Nothing could be further from the truth. This language is simply another example of supplying a new law, which is far more radical than the authors would like people to know, with a soothingly misleading introductory paragraph. The IPAB is actually designed to be as all-powerful as it’s possible to be.
Each year, once the Medicare’s Chief Actuary determines that the projected per capita growth rate for Medicare exceeds the designated target growth rate (which is an inevitability), the IPAB is required to submit a plan which will cut healthcare costs sufficiently to bring the growth rate back in line; which is to say, the IPAB will determine what will be paid for and what will not. Then, the Secretary of HHS is required to implement the IPAB’s plan in its entirety, without exception – unless Congress acts to block implementation. However, the ability of Congress to do so is severely limited. The representatives of the people are forbidden from taking any action “that would repeal or otherwise change the recommendations of the Board,” unless it: a)votes to halt the IPAB mandates with a supermajority of the Senate; and b: devises its own specific cost cutting scheme that will achieve equivalent results. If Congress had the will to do such a thing, however, we never would have needed Obamacare in the first place.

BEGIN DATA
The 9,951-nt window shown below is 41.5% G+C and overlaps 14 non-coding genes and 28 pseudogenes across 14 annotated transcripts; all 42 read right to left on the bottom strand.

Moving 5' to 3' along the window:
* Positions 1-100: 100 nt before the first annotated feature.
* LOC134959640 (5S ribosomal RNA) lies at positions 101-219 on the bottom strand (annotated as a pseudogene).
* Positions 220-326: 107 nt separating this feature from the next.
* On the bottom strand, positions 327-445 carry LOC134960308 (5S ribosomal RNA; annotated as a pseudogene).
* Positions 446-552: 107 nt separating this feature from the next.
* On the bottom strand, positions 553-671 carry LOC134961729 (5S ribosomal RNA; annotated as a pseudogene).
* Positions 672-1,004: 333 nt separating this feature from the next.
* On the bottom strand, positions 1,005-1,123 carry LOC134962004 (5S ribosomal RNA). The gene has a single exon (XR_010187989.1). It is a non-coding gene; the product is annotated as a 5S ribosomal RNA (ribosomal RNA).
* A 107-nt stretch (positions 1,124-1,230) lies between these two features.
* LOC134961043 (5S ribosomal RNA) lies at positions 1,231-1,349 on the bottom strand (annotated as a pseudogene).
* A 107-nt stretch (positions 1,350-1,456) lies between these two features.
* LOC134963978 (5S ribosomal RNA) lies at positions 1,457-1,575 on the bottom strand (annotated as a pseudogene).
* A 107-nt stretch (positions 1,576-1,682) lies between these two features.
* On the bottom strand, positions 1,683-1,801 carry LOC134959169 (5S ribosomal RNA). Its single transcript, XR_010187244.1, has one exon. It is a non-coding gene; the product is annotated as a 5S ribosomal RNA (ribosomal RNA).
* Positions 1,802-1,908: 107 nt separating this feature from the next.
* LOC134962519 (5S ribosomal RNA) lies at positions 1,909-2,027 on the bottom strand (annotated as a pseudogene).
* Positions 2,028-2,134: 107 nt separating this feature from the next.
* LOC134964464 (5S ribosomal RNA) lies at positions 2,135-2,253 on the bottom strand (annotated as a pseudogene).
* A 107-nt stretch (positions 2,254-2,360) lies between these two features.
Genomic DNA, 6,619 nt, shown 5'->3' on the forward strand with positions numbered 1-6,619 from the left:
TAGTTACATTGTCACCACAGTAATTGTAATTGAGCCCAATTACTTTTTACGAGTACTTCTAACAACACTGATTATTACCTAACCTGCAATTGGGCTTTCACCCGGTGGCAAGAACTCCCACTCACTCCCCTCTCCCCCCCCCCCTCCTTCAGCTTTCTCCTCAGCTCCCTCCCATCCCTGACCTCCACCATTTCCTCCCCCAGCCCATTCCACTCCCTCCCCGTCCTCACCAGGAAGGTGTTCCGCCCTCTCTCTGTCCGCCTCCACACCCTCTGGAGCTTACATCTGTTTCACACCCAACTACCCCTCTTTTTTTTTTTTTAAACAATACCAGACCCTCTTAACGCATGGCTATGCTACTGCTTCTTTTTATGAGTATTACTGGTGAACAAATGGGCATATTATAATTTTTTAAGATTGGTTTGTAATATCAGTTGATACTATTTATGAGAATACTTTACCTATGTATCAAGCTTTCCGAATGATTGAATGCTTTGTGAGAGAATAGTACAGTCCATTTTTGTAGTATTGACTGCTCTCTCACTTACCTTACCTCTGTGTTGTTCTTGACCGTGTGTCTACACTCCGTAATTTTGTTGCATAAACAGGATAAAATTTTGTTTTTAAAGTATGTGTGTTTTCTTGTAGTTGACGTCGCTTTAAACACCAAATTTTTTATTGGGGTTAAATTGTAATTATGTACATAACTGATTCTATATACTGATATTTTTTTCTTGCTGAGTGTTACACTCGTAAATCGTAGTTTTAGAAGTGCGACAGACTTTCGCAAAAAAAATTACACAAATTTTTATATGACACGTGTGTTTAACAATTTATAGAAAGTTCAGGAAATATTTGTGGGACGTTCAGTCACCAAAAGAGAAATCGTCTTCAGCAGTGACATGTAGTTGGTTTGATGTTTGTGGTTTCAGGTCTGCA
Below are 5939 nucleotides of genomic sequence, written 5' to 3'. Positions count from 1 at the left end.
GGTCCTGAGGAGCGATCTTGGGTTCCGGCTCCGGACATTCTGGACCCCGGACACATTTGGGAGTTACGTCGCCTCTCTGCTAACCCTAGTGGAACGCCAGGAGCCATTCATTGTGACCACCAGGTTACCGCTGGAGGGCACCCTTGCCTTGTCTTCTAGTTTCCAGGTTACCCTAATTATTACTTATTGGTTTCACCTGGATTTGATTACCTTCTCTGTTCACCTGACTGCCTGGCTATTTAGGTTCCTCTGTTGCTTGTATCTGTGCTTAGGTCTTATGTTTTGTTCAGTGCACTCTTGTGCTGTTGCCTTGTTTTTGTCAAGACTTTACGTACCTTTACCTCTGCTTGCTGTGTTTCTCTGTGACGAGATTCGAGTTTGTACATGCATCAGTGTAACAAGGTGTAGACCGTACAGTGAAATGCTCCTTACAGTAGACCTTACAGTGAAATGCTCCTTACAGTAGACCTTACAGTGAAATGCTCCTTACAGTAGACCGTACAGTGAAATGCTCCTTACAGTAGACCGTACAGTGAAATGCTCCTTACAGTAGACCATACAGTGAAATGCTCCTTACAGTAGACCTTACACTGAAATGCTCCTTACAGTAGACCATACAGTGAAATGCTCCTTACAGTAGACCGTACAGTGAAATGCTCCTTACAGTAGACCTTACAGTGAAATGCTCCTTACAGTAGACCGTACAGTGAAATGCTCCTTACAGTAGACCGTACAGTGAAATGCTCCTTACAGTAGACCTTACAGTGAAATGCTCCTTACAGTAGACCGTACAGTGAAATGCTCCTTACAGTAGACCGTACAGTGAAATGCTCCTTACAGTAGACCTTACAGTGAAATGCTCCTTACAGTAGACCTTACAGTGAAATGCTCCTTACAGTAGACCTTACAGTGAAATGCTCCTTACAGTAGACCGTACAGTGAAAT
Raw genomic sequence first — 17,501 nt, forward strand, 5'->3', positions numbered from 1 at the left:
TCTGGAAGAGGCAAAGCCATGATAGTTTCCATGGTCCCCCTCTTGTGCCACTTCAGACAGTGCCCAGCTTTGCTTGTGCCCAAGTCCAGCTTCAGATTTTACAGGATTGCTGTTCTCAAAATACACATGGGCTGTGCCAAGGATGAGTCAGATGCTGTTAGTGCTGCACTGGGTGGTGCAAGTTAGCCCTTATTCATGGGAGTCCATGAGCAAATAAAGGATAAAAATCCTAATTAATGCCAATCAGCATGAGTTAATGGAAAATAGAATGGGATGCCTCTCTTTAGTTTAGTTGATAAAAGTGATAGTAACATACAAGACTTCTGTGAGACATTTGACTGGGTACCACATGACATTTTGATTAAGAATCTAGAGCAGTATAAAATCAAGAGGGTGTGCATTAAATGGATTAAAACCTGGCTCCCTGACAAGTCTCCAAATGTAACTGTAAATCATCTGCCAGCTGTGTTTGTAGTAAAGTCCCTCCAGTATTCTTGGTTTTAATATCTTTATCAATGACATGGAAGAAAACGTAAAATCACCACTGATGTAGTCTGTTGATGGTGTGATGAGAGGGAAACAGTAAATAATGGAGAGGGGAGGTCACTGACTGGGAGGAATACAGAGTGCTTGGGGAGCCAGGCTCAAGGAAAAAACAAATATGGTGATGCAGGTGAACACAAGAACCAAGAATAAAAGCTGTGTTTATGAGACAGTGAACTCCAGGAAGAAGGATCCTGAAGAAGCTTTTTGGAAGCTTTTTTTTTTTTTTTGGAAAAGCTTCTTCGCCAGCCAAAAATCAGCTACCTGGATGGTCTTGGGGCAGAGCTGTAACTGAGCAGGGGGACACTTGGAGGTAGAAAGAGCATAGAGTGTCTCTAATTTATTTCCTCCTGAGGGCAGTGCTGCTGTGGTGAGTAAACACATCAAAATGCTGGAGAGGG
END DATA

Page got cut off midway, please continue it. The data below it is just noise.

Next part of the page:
So, in practice, the cost-cutting “recommendations” which the IPAB will “propose” for “consideration” by the Secretary and by the Congress will be implemented in their entirety, automatically, without revision, and will be backed by the full authority of the Federal government.